Learn about Fenimore’s feathered friends | ParkRecord.com

Learn about Fenimore’s feathered friends

Bill Fenimore, owner of Layton’s Wild Bird Center, loves birds. His fascination for his feathered friends started when he was four years old.

"That’s what my mother told me," Fenimore said during an interview with The Park Record. "I have always found them beautiful to enjoy and look at, and now, some 60-years later, I still feel that same passion."

Throughout the years, Fenimore has shared his feelings with anyone who would listen, and since the early 1990s, he has made it a point to hold a bird talk and walk at the Swaner Preserve and EcoCenter.

His next Swaner talk and walk is today, May 21, from 7:30 a.m. to 9:30 a.m.

Fenimore, who also is a Swaner board member, said Park City is unique when it comes to avian habitation.

"The area is a sub-alpine, wet-meadow type of environment," he said. "We have a whole host of birds that call this place home at different times of the year.

"We see Sandhill Cranes that are now sitting on nests who will soon be hatching out their colts," he explained. "We have set up nesting boxes for the mountain bluebird along the Mountain Bluebird Trail. We constantly see Yellow Warblers, Warbling Vireos, Red-wing Blackbirds, Yellow-headed blackbirds and White Crown Sparrows, all of which interact with the wet meadow and will spend spring and summer nesting here."

In addition, the area is home to golden eagles, red-tailed hawks and other raptors that feed on mice and large insects, he said.

"We have the Swainson’s Hawk that winters in Argentina and spends summers at the Swaner Preserve, and the rough-legged hawk which nests on the arctic tundra during the summer, spends winters here. So they occupy the same area at different times of the year. They are what we call niche birds. When one moves out, the other comes in."

Other niche birds that frequent Swaner are hummingbirds, Fenimore said.

"Four different hummingbirds can be seen," he said. "They use the nectar from the flowers and move away to Central America when the flowers here are no longer in season. It always amazes me that such tiny birds can travel so far."

Still, with all the various avian species, the Swaner Preserve is only a piece of a bigger picture when it comes to Utah’s relationship with birds, Fenimore said.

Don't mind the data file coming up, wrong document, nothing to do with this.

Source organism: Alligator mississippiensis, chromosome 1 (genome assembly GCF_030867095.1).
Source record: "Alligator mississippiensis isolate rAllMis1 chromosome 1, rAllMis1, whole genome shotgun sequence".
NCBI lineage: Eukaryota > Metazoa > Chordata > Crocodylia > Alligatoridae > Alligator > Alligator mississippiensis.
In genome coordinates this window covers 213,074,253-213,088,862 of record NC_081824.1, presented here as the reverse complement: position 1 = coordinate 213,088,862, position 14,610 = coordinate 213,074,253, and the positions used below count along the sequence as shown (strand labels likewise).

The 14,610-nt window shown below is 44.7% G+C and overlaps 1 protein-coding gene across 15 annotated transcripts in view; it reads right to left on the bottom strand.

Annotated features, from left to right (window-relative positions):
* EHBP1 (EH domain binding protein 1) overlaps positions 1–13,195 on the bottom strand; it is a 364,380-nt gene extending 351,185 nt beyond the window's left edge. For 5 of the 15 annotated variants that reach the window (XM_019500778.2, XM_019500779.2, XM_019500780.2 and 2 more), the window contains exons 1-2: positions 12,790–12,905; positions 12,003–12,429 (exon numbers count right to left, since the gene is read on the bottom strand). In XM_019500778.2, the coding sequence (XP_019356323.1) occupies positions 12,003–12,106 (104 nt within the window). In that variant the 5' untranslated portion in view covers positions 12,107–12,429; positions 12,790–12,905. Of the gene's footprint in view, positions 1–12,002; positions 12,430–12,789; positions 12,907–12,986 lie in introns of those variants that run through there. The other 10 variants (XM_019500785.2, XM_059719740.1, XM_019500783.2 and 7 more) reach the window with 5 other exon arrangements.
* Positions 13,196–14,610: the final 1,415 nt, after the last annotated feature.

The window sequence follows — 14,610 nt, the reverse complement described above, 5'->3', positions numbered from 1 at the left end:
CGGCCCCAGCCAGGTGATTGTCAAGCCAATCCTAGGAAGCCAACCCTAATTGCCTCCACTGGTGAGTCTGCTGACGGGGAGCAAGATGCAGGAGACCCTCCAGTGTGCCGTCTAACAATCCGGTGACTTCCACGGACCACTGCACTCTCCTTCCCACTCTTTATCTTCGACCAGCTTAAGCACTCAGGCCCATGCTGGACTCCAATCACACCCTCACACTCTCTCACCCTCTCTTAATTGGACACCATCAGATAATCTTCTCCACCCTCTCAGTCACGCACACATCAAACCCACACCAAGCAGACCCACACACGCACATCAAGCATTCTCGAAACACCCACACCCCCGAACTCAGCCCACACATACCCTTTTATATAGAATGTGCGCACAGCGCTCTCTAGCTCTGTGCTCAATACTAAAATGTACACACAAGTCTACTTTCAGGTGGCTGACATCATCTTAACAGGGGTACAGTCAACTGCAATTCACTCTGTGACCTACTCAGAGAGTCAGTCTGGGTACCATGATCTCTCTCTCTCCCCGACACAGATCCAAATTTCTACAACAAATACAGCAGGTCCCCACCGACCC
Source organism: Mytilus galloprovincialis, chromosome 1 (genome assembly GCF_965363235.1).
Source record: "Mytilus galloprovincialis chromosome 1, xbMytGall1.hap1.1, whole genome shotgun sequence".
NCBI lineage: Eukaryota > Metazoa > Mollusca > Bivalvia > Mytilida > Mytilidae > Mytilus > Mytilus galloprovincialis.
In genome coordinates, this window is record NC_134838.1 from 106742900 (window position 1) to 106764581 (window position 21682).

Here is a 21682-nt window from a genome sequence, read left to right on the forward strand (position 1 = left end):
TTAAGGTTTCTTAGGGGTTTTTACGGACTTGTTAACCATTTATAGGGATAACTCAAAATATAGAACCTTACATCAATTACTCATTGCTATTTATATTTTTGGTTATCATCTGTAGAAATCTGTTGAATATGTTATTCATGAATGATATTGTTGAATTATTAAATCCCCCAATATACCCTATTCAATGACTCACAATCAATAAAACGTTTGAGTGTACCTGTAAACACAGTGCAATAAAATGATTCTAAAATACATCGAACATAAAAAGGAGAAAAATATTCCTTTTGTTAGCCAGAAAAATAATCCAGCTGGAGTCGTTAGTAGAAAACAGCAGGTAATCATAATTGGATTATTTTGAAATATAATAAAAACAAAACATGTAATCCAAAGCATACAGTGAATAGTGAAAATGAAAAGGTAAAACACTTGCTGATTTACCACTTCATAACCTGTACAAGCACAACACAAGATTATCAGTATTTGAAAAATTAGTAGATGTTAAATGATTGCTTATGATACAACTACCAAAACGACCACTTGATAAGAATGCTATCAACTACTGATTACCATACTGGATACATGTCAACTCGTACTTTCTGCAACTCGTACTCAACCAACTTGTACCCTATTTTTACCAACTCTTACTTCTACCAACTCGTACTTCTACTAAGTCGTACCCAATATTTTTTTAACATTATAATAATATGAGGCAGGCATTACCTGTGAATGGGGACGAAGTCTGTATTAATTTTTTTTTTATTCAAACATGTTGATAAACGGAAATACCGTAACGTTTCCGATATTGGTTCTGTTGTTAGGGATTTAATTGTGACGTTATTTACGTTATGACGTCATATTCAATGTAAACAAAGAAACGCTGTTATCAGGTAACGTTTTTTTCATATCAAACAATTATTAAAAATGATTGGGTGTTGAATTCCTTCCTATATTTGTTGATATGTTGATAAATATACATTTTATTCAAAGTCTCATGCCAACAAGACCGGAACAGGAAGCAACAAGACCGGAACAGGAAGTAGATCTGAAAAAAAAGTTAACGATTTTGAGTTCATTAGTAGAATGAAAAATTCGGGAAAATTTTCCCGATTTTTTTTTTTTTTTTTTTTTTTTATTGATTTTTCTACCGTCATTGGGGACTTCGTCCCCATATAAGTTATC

"Utah is situated in a wonderfully strategic location because it’s part of the Western Hemisphere’s Shore-Bird Reserve, which includes the Great Salt Lake," he said. "The Great Salt Lake is like a gas station. Similar to when you have to pull into a gas station to fill up the car to keep it running, the migratory birds shore birds and other waterfowl that travel from south America to the arctic tundra to nest, stop at Great Salt Lake for several weeks and replenish their fat reserves before they start the next leg of their migration.

"There is a bonanza of protein sources for them from the brine shrimp, brine flies and other invertebrates that live in and around the area."

There are about 440 different species of birds that one may encounter in Utah, depending on the season, Fenimore said.

"Right now, we’re at one of the peaks in terms of migratory birds," he said. "Last Thursday at Deseret Ranch, we saw 89 species of birds, and on Monday, just four days later, we saw 116 species."

Birds are also keyholes to a bigger world, Fenimore said.

"They help you see the different pieces of the web-of-life jigsaw puzzle that we call an ecosystem," he said. "We see how the birds interact with the environment and how the environment sustains them. For example, flowers attract hummingbird because the birds use their nectar and the birds, in turn, pollinate the flowers. It’s a marvelous web of life."

Fenimore hopes his talk at the Swaner reaches at least one person.

"Birding as a hobby is the fastest growing hobby in the United States, second only to gardening," he said. "The talks and walks encourage people to be interested in birds and as they pick that up, they learn other things such as planting native plants and protecting habitat and preserving open space.

"We can learn a lot from birds," he said. "One of the greatest ways that birds differ than man, is they can move into a landscape, build their houses and never leave the land marked. Their houses don’t detract from the rest of the surroundings, and when they leave the area, there is no scar or mark that’s left behind.

"Man moves in and lays down asphalt and builds all sorts of structures," he said. "Pretty soon the beauty is used up and destroyed."

Bill Fenimore will give a bird talk and walk at the Swaner Preserve and EcoCenter today, May 21, at 7:30 a.m. to 9:30 a.m. Hiking shoes or mud shoes are recommended. For more information, visit http://www.wildbird.comlayton or http://www.swanerecocenter.org.

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